Meanwhile Batista happens.

And the boos Batista heard at the Rumble and the Raw after (and hopefully more Raw shows to come) is the product of a crowd that has been trained by Punk-love and Cena-hate to boo what they don't want. And they don't want Batista.

Actually they want Daniel Bryan, a guy who -- with good reason -- has yet to be mentioned in this article. Bryan represents the solidification of what began with boos for Cena and cheers for Punk. With booing Cena, the fans merely expressed what they didn't like in relation to the alternative (Edge, RVD). With Punk the fans had a wrestler they could cheer for while also booing the guy they didn't want. Bryan is the first guy to receive that kind of reaction (and surpass it even) since Punk. Dolph Ziggler got a good pop when he won the world title, and others have had their moment in the smark sun, but Punk, and now Bryan, are a cut above the rest. With Bryan, WWE brass can't say the fans revolting is just a "Punk phenomenon." It's now a movement. It's now the norm. Get used to it Vince, the fans aren't going to take it anymore. We're going to vocally and stubbornly support the guys we want to see. Even if we have to hijack a show to get it.

Meanwhile, Batista happens.

And Batista represents what Vince wants: to pop a buyrate, to get a quick ratings boost and to look like a company of mega stars in advance of the TV negotiations and launch of the WWE Network. He cares about the bottom dollar. And while that's smart for the head of a company, it's a short term solution that brews a long term problem: the fans are restless. They don't want Batista, and they're not the sheep they used to be. They are going to let Vince know they don't want Batista.

Punk, it seemed, had been successfully moved aside to make room for Batista. But while Vince and co. were working (and writing and re-writing) on how to sidestep the fans desire for "D-Bry", Punk had been slowly growing more and more frustrated. Having to watching a true superstar come in and take what he felt was his WrestleMania spot two years in a row is one thing. Rock is certainly among the elite in WWE history. Having to watch an out of shape, fan-rejected Batista do it? That's something else.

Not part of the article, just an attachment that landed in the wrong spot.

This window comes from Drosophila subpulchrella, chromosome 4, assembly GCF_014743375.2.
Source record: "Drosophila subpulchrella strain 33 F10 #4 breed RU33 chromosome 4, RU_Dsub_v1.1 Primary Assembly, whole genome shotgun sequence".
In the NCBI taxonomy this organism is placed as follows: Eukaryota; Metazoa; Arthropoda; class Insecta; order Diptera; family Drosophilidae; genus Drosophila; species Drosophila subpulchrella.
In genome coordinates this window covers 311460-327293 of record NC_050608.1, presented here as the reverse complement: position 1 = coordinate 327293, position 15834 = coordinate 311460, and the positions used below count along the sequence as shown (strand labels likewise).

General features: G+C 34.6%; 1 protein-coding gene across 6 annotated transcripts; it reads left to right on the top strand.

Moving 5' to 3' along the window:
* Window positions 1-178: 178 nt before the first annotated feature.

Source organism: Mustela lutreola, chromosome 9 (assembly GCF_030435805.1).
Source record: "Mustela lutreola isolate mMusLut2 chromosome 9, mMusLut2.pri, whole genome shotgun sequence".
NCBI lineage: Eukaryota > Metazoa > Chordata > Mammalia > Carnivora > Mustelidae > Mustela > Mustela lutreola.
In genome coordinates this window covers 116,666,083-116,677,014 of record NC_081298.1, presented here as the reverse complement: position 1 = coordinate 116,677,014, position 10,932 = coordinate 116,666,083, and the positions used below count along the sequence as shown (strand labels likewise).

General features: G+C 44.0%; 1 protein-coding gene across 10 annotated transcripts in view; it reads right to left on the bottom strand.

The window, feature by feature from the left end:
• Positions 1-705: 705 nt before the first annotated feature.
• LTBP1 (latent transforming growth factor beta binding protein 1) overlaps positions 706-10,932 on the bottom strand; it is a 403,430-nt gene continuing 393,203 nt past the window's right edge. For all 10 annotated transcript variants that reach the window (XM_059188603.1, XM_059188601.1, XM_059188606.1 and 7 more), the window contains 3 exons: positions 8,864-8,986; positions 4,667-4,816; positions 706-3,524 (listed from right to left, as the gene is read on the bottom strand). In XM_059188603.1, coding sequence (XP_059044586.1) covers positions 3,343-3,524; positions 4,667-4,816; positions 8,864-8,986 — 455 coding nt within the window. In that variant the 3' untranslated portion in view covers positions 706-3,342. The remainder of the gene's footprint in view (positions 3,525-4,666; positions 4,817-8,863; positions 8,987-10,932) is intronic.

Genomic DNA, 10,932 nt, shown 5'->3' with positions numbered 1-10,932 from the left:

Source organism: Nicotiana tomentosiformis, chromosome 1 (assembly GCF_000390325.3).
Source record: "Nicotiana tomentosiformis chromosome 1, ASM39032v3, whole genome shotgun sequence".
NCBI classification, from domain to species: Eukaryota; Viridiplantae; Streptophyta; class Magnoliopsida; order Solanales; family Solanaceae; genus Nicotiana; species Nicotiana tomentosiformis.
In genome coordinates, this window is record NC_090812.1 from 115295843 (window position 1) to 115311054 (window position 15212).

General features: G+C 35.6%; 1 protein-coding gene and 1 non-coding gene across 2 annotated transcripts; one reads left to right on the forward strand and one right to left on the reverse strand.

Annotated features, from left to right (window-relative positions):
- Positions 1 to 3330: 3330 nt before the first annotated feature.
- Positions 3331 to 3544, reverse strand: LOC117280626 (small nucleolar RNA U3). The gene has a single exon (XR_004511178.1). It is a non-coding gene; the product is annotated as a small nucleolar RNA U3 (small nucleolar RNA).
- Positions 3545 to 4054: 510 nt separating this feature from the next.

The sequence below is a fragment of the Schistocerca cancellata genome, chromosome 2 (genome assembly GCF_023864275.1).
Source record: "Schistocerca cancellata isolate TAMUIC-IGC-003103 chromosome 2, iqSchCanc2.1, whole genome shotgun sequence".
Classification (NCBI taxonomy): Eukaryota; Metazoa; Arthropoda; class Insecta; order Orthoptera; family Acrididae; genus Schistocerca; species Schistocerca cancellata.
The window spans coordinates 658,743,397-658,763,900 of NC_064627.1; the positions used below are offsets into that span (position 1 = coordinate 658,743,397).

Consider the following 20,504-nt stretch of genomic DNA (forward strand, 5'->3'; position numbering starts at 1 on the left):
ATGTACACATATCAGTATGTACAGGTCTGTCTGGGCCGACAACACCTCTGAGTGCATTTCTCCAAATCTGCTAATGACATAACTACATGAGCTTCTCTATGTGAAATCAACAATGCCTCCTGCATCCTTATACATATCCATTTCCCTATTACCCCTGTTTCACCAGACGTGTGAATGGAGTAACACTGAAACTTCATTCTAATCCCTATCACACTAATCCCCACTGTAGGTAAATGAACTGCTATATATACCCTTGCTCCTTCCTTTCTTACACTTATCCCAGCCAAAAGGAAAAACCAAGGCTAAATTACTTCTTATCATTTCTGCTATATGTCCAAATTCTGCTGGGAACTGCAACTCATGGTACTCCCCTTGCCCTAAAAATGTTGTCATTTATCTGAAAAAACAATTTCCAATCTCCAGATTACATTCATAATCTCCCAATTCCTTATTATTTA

So while all eyes were on Daniel Bryan, while Vince and co. were scrambling to contain his popularity into something they could control (imagine how stupid that is!), Punk walks out. Now the rumors are that he has not "quit" but will be taking a sudden and unforeseen leave of absence to heal up and rest. Call it what you want, but when you walk away from a WrestleMania payday, I don't care how much money you have saved up, you're not just taking a break.

Punk is walking away. He may come back this summer. He may not come back ever again. I'm sure Vince and co. will be working on a nice new contract for him to be signed before the Payback PPV comes to Chicago, but what more can you offer Punk? He has gotten everything he wanted except for what he really wanted. That Stone Cold moment where you win the Rumble, kick off a road to WrestleMania story (that is actually the main program), and climax with a title win at the big dance.

So here's where the "hostile takeover" comes in. Punk is gone, and who knows for how long. In the meantime it seems Bryan is stepping into his place as the thorn in the side of Triple H. Fine. Please continue to cheer YES and DAN-IEL BRY-AN to your hearts content. Let the powers that be know that he is what you want.

But also continue to cheer for CM Punk. Chant his name whenever Vince or Triple H is on screen...or when they're not. Cheer it at house shows. Cheer it during commercials. Cheer it during Divas matches and Randy Orton promos. Cheer for CM Punk. Not the tired, directionless, unmotivated babyface we've had to watch for a while now. No, cheer for the brash, anti-authority, ubertalent that won us over long before he blew a kiss to Vince at Money in the Bank 2011. Cheer for the man who has given everything he had to a company that has continued to take him for granted.

Monday Night Raw is a three-hour show. They can't keep hiding Batista forever. So please continue to boo him too. Make Vince sorry he spent whatever he did to secure the rights of "The Animal". Boo everything you are dissatisfied with, and boo loudly. I'm not talking about the stupid cheers for JBL and Michael Cole, or the random Randy Savage chants in the middle of a good mid-card match. I'm not talking about doing the wave. I'm talking about hijacking the show and getting the message out to viewers that there are wrestlers who you actually want. There are matches you actually want to see. Vince knows we're hooked; we'll keep buying the shows even if the main event is Orton vs. Batista. What we can do is make it painful for him until he finally gives up and gives us what we want.

It's time for the fans to truly take over the show we pay to see.